The pancreas of a person without diabetes secretes an amount of insulin continuously throughout the day and, additionally, after each meal, a larger amount to metabolise the carbs consumed. These two components are substituted by long-acting or intermediate-acting insulins and fast-acting insulins, respectively. Additionally, there are premixed insulins that include both fast-acting and intermediate-acting insulin in the same device.
Here are the types of insulin that are on the market, as well as factors that can affect their action:
It is known as NPH insulin: it lasts around 10-13 hours, its action peaks between 4-7 hours and becomes active after 1-2 hours. It has a milky appearance. Its activity is very variable from one day to the next, with a risk of hypoglycaemias (low blood sugar) due to its action peak and, so that it covers 24 hours, it must be administered in 2 or 3 daily doses.
Insulin glargine U100 (Lantus®): has a half-life of 20-hours, starts acting in 1-2 hours and does not have a pronounced activity peak, which reduces the risk of hypoglycaemias with regard to NPH insulin. It is normally administered in a single daily dose. Less variability than NPH insulin. Insulin glargine U300 (Toujeo®) is a new version of the U100, with a greater concentration that makes it last longer, with a half-life of 24 hours and less hypoglycaemias with less variability.
Insulin Detemir (Levemir®): has a half-life of 12-16-hours, starts acting in 1-2 hours and does not have a pronounced activity peak, which reduces the risk of hypoglycaemias with regard to NPH insulin. It normally requires being administered twice a day to cover 24 hours. It also shows less variability than NPH insulin.
Insulin Degludec (Tresiba®): has a half-life of more than 24 hours, which ensures daily coverage with a single injection with regard to NPH insulin.
Ultra-fast-acting insulins: we currently have access to Lispro (Humalog®), Aspart (Novorapid®) and Glulisine (Apidra®). All 3 of them have similar characteristics: they become active in 10-15 minutes after the injection, their activity peak is after 30-90 minutes and they last between 3 to 4 hours.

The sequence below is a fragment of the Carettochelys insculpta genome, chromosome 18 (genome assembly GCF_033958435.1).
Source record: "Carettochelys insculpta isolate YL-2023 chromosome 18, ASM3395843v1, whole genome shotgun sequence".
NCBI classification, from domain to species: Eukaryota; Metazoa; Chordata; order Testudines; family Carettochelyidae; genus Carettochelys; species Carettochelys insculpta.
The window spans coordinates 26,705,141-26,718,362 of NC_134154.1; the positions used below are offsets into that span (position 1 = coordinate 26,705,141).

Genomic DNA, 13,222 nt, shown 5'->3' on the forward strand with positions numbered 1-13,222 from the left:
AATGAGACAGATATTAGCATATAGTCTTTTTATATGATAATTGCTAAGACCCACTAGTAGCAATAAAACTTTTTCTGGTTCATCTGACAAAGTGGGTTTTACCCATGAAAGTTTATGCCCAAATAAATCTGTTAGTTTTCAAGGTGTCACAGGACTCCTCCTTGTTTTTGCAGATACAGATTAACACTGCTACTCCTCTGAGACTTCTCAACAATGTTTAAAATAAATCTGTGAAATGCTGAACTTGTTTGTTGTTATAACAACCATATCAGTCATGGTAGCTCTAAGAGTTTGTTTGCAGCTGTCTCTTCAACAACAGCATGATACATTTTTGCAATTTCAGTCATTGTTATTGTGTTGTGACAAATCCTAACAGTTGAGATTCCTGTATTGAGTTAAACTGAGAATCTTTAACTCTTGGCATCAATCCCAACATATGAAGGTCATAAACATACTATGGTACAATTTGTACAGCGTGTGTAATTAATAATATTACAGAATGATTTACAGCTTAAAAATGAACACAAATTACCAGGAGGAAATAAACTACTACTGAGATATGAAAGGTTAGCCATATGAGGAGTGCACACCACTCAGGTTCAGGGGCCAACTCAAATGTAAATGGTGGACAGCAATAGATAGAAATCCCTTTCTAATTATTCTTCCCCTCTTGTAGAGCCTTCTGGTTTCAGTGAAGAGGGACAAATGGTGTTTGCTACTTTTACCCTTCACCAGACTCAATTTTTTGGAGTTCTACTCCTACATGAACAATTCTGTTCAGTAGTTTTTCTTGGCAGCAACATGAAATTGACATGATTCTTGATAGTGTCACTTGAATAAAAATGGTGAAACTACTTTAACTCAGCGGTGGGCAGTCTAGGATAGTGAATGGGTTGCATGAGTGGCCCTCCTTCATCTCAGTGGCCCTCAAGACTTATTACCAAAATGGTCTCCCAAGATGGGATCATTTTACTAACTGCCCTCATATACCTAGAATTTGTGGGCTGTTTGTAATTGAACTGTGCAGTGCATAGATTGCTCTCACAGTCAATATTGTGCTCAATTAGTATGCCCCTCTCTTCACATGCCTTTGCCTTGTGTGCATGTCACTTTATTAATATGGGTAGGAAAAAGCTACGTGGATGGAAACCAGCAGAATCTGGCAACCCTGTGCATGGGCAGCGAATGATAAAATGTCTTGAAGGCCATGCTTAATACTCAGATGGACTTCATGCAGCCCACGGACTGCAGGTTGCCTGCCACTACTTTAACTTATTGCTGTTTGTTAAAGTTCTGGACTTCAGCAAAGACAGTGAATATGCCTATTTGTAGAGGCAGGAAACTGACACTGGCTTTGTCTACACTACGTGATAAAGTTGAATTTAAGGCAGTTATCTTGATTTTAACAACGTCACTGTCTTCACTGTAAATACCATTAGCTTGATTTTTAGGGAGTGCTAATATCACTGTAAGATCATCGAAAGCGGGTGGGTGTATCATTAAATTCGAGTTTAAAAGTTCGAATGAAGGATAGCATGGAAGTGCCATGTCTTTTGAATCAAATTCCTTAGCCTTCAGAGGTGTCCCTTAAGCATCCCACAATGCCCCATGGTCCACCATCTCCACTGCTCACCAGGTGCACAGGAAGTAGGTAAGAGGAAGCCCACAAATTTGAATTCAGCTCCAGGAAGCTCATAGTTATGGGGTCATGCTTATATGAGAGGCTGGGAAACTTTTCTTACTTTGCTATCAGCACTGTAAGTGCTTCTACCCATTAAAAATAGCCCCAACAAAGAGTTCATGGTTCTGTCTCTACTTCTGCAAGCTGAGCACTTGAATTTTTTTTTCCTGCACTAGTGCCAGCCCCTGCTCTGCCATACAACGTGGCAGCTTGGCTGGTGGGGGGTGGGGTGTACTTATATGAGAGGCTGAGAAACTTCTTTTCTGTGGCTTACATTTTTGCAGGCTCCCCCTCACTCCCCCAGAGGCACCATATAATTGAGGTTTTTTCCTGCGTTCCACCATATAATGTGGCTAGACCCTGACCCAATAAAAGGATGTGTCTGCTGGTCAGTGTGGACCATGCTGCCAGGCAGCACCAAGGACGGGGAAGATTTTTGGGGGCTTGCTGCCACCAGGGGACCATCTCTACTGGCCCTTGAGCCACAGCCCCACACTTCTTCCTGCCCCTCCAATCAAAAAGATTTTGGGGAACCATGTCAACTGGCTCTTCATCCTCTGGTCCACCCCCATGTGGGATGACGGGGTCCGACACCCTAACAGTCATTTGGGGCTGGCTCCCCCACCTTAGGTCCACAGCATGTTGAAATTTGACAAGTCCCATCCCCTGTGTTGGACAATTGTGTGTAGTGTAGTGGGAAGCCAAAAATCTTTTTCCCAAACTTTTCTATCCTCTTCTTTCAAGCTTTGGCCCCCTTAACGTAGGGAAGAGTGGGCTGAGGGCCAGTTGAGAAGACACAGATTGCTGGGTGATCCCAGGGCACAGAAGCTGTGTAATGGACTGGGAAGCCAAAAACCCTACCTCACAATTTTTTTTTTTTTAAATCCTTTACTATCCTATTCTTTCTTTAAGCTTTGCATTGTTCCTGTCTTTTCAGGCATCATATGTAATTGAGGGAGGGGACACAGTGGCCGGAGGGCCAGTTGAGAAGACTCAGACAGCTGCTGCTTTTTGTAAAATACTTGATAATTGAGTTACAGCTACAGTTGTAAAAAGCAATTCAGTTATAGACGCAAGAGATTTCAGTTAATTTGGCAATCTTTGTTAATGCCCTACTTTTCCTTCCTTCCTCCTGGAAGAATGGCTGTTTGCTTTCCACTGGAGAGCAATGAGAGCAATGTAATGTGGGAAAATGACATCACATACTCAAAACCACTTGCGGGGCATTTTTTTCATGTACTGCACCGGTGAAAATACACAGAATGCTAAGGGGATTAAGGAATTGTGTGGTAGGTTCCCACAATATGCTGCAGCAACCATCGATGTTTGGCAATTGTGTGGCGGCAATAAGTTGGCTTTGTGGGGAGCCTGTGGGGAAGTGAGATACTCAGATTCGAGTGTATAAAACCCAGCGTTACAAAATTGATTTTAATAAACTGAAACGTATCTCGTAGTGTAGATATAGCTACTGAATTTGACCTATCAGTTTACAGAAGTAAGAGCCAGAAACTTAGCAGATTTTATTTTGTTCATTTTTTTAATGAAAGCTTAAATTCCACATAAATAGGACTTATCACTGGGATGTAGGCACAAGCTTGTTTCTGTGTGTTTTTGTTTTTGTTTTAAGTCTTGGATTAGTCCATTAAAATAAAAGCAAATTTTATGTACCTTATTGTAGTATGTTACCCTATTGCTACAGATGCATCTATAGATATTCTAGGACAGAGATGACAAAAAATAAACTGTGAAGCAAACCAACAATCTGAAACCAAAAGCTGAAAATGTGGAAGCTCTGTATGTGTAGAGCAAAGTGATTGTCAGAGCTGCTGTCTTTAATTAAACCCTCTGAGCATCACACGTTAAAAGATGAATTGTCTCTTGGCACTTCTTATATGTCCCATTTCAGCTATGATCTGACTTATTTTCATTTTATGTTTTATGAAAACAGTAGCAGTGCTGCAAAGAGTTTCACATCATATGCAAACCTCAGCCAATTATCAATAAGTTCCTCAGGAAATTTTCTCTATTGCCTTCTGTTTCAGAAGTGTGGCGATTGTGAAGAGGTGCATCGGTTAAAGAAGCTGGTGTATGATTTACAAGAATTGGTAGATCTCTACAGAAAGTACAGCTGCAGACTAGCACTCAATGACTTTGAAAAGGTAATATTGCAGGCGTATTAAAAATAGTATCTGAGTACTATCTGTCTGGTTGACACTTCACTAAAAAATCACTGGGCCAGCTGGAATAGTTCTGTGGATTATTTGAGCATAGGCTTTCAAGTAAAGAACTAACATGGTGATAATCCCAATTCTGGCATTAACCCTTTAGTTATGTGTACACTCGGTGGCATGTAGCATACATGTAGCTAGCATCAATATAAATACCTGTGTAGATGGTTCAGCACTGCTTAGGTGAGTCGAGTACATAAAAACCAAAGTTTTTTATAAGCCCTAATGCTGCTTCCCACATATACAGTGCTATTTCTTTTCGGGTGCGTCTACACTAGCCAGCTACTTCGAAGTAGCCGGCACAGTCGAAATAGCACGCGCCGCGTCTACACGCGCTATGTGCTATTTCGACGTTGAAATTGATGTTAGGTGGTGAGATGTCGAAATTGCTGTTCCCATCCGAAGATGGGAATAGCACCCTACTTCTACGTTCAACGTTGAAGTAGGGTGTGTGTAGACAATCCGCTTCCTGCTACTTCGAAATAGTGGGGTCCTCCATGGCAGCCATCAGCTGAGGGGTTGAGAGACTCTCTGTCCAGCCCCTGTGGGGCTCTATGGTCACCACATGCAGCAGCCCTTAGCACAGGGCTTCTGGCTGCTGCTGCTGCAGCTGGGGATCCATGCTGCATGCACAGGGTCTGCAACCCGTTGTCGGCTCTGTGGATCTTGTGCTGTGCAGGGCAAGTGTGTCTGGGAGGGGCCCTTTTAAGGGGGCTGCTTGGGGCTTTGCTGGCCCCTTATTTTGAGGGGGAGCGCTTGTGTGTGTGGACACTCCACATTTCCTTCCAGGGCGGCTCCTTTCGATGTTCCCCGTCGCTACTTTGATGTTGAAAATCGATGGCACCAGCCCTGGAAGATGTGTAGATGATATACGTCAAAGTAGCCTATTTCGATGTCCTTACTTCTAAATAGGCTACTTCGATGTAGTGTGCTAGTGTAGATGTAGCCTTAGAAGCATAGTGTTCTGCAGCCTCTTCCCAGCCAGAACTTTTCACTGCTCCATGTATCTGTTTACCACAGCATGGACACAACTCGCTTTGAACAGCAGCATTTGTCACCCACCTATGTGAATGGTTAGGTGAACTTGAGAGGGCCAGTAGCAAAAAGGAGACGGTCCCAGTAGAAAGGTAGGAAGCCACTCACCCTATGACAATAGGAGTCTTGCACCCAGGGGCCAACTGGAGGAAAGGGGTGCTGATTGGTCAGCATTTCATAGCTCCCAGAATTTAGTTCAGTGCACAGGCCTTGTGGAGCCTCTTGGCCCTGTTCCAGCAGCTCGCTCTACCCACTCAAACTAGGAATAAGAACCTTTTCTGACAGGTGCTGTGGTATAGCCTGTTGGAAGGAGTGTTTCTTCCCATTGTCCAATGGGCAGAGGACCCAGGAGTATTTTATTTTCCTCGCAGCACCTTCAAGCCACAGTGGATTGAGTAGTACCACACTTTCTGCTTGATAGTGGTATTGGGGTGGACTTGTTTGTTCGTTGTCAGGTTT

Regular insulin (Actrapid®) is less physiological, that is, it emulates insulin secretion by the pancreas poorly. It becomes active 30-60 minutes after the injection. Its activity peak is after 2-3 hours and lasts 5-7 hours.
Faster Aspart (Fiasp®): it becomes active twice as quickly, which leads to a an earlier drop in glucose compared to Aspart insulin (which allows for better control of glucose after a meal in the first two hours). Its duration is similar and it peaks 1 to 3 hours after being injected. It seems that insulin pump users will probably gain more advantages from this new insulin.
There are several pre-established insulin mixes on the market, akin to fast or regular-acting and intermediate-acting insulin. The disadvantage is that the percentage of each type of insulin is pre-set and the insulins cannot be modified individually.
Factors that modify insulin action
|The following advance the action of insulin:|
|Physical exercise of the area that has been injected.|
|Heat on the injection area.|
|A massage on the area injected with insulin.|
|If the injection is too deep, because the insulin could be injected into the muscle.
|Injection on abdomen and arms.|
|Very small doses.|
|The following delay the action of insulin:|
|Cold on the injection area.|
|If the injection is too superficial.|
|Injection on areas with lipohypertrophy. It does not only delay absorption, but also makes it more erratic and less reliable.
|Injection on buttocks or thighs.|
Written by Dr Cintia González Blanco, Consultant 1 Endocrinology and Nutrition Service at Hospital de Sant Pau, Associate Professor at UAB and member of CIBER-BBN, Coordinator of the 2.0 diabetes group and member of the SED technologies applied to diabetes group; she is part of the editorial committee at SocialDiabetes.